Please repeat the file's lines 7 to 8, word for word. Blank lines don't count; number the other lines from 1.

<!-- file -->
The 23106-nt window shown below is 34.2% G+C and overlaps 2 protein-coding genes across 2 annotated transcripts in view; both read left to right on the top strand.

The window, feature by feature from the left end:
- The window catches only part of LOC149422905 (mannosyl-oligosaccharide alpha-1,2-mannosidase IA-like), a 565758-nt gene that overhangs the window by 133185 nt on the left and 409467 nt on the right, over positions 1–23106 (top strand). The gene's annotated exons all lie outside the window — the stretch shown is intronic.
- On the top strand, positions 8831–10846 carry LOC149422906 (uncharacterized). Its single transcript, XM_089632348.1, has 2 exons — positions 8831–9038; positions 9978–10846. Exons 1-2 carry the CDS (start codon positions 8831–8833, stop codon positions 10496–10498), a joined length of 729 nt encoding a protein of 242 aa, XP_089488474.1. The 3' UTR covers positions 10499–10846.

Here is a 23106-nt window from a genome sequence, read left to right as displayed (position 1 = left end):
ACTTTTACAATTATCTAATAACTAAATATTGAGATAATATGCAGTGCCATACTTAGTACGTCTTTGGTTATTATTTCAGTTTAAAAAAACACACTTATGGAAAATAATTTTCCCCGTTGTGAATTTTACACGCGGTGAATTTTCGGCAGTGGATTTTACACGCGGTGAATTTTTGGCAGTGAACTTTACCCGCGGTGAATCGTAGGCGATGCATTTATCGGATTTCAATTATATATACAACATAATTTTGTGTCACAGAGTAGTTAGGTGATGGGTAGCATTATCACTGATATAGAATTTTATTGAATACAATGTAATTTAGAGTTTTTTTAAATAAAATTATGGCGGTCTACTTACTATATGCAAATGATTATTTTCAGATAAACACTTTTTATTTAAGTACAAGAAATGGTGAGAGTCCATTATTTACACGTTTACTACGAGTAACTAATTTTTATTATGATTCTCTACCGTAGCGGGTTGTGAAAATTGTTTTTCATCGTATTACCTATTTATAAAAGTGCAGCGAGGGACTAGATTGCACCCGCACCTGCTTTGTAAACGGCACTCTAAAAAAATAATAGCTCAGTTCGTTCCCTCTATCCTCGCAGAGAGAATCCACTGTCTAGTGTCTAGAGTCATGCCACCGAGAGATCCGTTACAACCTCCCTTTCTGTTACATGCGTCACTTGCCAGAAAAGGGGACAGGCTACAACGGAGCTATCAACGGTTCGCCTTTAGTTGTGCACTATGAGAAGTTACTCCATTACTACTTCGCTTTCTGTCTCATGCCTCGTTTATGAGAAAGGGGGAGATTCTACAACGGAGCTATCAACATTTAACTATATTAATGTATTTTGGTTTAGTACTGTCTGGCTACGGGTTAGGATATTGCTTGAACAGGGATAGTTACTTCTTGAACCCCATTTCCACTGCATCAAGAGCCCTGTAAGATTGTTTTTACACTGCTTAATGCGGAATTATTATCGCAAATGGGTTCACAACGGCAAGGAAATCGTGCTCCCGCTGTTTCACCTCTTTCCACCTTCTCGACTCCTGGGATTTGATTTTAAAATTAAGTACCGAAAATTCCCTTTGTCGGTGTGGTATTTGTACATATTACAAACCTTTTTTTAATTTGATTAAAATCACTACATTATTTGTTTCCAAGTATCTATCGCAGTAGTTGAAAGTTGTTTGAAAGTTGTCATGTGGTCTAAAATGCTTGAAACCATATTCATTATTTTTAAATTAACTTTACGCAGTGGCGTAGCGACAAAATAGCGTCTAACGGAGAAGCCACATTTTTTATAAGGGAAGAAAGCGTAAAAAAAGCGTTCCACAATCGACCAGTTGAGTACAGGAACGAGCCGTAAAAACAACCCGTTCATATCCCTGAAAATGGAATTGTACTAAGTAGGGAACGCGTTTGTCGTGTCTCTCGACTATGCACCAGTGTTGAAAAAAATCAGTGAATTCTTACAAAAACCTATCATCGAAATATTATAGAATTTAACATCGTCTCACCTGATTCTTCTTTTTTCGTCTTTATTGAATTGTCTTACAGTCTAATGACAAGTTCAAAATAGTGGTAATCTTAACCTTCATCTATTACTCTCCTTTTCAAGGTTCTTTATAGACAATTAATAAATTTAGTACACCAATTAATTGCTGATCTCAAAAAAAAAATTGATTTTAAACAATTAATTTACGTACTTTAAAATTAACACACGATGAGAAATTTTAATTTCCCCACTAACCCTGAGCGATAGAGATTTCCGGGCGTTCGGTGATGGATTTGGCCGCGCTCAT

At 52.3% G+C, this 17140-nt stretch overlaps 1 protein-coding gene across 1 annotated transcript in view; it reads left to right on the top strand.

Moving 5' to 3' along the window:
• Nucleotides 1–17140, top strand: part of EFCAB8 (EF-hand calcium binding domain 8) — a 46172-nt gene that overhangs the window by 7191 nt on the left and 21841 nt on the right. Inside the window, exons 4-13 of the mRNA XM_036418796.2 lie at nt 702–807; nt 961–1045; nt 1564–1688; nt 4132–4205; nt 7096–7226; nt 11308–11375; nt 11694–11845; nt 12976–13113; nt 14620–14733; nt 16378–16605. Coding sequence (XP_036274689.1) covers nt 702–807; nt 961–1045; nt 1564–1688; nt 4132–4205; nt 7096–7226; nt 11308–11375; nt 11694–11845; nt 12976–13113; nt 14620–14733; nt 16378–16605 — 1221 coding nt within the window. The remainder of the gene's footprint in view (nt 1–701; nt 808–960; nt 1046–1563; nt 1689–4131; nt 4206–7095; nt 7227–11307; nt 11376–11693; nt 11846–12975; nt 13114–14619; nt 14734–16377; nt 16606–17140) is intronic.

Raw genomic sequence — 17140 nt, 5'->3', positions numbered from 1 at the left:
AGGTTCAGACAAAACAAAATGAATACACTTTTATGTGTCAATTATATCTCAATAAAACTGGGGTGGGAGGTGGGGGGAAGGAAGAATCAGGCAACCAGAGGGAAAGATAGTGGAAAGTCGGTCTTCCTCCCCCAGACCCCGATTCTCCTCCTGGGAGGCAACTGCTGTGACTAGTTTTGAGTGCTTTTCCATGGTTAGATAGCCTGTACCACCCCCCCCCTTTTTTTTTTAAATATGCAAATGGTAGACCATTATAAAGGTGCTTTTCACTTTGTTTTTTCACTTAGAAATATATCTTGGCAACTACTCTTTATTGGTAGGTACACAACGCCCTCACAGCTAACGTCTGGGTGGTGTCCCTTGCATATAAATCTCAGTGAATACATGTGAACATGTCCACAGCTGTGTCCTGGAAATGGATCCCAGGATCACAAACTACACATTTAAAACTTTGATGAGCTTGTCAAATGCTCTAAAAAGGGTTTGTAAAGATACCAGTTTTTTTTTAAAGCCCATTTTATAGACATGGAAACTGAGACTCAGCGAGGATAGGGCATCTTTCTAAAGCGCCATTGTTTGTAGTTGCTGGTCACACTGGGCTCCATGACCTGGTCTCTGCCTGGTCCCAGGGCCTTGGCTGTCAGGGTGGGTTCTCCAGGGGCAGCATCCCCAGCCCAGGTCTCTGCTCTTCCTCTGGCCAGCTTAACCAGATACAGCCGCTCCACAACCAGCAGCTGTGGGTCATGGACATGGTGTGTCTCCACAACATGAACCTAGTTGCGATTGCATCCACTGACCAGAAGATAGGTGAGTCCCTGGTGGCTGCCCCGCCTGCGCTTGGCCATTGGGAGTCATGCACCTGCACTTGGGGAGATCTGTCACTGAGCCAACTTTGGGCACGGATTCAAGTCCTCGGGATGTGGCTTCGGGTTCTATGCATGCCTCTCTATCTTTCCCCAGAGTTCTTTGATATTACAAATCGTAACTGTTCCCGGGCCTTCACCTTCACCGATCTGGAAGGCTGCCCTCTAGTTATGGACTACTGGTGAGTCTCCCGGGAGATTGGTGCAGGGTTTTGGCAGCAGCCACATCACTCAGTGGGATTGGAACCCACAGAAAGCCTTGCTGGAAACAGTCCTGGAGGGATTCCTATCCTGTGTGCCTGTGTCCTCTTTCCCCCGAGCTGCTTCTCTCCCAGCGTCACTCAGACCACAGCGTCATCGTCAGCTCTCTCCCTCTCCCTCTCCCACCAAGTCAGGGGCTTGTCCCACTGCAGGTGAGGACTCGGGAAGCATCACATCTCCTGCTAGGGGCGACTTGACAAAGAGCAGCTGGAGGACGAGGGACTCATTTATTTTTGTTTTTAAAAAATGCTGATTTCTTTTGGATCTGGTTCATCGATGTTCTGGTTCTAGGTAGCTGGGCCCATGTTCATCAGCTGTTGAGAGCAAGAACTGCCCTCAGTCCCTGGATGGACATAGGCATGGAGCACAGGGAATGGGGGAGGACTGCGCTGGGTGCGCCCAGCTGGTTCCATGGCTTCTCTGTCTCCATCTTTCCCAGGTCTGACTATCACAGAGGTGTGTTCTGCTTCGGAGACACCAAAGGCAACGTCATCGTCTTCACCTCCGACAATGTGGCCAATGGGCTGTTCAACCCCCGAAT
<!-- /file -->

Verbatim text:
At 52.3% G+C, this 17140-nt stretch overlaps 1 protein-coding gene across 1 annotated transcript in view; it reads left to right on the top strand.

Moving 5' to 3' along the window: